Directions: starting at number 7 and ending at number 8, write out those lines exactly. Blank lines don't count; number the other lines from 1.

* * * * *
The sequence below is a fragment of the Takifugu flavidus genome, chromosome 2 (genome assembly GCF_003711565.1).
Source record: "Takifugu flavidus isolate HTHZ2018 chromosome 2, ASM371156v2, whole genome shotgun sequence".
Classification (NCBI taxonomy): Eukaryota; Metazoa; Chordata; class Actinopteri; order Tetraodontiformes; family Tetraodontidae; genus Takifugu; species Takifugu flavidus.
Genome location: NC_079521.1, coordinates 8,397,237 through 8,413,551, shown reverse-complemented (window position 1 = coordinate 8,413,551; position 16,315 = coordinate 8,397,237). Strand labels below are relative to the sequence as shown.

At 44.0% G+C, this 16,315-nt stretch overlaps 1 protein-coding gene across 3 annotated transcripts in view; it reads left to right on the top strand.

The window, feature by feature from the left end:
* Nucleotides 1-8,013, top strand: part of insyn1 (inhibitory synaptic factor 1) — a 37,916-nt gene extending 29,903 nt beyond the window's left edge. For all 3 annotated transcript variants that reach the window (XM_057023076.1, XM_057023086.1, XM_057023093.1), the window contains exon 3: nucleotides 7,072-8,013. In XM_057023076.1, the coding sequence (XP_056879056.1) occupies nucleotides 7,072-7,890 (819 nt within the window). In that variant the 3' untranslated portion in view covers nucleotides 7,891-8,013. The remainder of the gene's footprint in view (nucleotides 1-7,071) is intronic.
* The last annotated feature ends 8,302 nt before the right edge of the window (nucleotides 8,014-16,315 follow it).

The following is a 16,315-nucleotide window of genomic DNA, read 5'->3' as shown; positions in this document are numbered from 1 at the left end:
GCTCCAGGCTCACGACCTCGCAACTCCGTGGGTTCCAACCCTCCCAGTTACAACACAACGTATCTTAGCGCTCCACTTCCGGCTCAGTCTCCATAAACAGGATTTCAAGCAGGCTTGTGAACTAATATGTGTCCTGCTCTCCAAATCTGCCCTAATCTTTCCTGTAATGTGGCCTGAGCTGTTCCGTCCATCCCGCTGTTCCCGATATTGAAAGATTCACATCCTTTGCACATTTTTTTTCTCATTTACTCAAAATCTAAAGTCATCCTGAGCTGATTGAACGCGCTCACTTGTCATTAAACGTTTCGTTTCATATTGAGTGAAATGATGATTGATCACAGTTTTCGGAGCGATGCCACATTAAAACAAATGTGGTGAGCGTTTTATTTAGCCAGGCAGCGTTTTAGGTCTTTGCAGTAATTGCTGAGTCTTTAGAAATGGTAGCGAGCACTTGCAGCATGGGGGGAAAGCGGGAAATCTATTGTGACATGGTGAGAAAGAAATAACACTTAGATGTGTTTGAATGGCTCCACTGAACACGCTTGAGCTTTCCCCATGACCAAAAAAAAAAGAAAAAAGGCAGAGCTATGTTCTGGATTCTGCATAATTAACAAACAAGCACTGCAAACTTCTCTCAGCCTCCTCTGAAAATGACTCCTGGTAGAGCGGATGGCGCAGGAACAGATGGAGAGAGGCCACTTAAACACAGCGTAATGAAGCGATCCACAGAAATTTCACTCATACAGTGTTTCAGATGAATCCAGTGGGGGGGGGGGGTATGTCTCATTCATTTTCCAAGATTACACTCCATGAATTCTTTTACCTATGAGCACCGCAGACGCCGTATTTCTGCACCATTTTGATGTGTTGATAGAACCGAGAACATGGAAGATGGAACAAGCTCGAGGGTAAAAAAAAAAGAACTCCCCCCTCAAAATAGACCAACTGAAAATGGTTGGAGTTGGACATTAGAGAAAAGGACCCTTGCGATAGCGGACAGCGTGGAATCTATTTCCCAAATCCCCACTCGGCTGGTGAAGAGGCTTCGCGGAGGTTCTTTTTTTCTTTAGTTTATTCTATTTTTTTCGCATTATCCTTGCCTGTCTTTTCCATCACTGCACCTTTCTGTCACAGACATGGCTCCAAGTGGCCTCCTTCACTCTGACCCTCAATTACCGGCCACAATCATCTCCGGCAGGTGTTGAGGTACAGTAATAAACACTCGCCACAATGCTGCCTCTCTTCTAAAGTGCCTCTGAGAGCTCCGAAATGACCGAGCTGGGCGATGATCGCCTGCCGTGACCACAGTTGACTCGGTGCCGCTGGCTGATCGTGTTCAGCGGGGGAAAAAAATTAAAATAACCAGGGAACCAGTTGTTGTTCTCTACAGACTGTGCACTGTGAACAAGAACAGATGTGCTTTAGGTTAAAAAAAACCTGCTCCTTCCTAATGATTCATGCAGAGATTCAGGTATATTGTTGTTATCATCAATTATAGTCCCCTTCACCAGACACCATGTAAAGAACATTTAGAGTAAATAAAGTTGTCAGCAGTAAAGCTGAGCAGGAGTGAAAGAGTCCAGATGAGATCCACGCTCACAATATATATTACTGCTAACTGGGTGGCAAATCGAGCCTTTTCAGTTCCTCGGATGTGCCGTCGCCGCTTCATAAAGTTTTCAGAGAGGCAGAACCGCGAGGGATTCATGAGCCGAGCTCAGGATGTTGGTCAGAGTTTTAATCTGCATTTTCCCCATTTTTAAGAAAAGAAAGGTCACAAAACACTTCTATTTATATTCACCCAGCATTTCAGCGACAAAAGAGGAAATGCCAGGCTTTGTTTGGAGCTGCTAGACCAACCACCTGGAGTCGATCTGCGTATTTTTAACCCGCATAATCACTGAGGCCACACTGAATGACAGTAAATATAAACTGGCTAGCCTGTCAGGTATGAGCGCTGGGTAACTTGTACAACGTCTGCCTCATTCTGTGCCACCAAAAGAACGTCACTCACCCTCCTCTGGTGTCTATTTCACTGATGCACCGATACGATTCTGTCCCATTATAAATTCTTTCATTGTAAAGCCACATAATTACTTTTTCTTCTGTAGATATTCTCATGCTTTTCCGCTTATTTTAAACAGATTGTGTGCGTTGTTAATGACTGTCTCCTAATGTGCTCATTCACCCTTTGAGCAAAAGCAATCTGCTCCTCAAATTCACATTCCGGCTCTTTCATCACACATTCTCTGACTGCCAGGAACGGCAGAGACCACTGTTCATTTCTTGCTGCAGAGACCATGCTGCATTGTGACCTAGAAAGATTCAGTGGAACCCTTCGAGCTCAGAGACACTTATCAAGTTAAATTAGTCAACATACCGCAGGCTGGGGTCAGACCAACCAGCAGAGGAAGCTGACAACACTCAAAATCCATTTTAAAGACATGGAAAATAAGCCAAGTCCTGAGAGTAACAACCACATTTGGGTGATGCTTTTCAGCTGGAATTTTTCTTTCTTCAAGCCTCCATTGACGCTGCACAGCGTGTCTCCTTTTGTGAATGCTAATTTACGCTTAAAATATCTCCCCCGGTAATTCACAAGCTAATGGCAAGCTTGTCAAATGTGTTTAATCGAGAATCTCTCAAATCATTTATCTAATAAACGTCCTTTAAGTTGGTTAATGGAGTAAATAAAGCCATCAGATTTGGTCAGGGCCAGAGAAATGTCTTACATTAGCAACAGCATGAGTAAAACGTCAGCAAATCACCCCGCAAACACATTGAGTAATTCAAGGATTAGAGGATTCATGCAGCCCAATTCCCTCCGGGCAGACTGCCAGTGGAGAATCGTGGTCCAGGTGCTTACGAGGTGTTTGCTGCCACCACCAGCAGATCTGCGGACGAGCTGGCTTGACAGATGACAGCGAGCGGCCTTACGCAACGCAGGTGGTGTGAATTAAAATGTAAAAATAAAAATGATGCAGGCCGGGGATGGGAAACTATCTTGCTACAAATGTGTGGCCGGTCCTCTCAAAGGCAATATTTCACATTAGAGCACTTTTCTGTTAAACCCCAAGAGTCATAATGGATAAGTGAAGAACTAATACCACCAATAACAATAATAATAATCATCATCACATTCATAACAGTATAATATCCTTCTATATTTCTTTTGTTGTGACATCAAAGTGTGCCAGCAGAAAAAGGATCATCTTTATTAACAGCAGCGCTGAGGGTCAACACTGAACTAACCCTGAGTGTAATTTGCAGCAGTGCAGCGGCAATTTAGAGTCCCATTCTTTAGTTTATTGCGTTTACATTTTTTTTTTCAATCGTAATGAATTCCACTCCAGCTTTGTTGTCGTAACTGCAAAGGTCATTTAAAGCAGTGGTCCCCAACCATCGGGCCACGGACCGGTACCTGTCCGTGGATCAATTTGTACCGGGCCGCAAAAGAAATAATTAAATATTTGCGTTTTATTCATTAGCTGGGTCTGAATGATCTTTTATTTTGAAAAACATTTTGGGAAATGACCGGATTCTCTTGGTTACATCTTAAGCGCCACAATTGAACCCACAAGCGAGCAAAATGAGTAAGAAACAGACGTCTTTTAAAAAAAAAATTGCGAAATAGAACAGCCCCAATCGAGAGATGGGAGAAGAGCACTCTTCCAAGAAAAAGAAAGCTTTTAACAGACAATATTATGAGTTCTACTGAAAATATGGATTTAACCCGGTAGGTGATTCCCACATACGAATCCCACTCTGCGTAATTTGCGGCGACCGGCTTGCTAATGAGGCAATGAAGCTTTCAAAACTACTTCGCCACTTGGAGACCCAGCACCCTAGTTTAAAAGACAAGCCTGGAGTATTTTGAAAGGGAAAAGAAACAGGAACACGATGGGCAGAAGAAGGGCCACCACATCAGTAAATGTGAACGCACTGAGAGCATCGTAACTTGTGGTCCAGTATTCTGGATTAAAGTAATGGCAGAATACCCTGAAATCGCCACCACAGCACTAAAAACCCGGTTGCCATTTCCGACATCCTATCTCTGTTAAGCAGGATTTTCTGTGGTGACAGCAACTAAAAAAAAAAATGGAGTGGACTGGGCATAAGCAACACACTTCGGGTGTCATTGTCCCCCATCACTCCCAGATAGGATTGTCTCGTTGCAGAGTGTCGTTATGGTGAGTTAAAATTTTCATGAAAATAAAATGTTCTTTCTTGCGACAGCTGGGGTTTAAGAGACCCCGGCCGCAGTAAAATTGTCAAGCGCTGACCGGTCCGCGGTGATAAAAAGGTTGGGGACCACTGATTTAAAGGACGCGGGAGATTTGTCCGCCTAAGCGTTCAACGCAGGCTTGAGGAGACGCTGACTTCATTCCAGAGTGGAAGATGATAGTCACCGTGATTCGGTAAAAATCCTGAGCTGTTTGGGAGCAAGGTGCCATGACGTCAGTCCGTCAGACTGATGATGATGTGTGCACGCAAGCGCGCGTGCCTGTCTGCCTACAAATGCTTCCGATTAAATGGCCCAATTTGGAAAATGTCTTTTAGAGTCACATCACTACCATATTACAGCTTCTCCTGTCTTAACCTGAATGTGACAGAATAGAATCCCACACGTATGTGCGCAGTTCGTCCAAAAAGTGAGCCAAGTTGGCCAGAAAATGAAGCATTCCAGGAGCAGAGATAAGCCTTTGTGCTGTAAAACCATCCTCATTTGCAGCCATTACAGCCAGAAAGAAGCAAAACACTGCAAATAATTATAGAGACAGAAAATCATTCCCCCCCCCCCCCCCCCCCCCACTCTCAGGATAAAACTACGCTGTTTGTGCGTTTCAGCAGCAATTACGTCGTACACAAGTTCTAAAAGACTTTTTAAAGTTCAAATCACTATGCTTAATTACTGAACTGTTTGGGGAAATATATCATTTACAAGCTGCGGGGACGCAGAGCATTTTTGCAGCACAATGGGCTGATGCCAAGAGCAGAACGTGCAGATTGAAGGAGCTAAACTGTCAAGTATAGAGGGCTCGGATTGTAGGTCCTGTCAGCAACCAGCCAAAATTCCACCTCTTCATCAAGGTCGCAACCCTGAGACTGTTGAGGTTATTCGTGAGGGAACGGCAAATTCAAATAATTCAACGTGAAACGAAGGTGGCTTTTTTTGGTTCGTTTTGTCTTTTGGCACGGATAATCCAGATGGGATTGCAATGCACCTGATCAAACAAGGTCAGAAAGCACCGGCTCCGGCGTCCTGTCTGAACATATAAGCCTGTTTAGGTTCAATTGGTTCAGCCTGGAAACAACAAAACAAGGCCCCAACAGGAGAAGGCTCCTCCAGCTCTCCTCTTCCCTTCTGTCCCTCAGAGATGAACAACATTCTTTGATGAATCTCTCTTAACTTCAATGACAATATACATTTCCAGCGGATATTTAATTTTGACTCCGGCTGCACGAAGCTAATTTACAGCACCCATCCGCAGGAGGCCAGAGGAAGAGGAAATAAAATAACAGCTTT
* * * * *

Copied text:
* Nucleotides 1-8,013, top strand: part of insyn1 (inhibitory synaptic factor 1) — a 37,916-nt gene extending 29,903 nt beyond the window's left edge. For all 3 annotated transcript variants that reach the window (XM_057023076.1, XM_057023086.1, XM_057023093.1), the window contains exon 3: nucleotides 7,072-8,013. In XM_057023076.1, the coding sequence (XP_056879056.1) occupies nucleotides 7,072-7,890 (819 nt within the window). In that variant the 3' untranslated portion in view covers nucleotides 7,891-8,013. The remainder of the gene's footprint in view (nucleotides 1-7,071) is intronic.
* The last annotated feature ends 8,302 nt before the right edge of the window (nucleotides 8,014-16,315 follow it).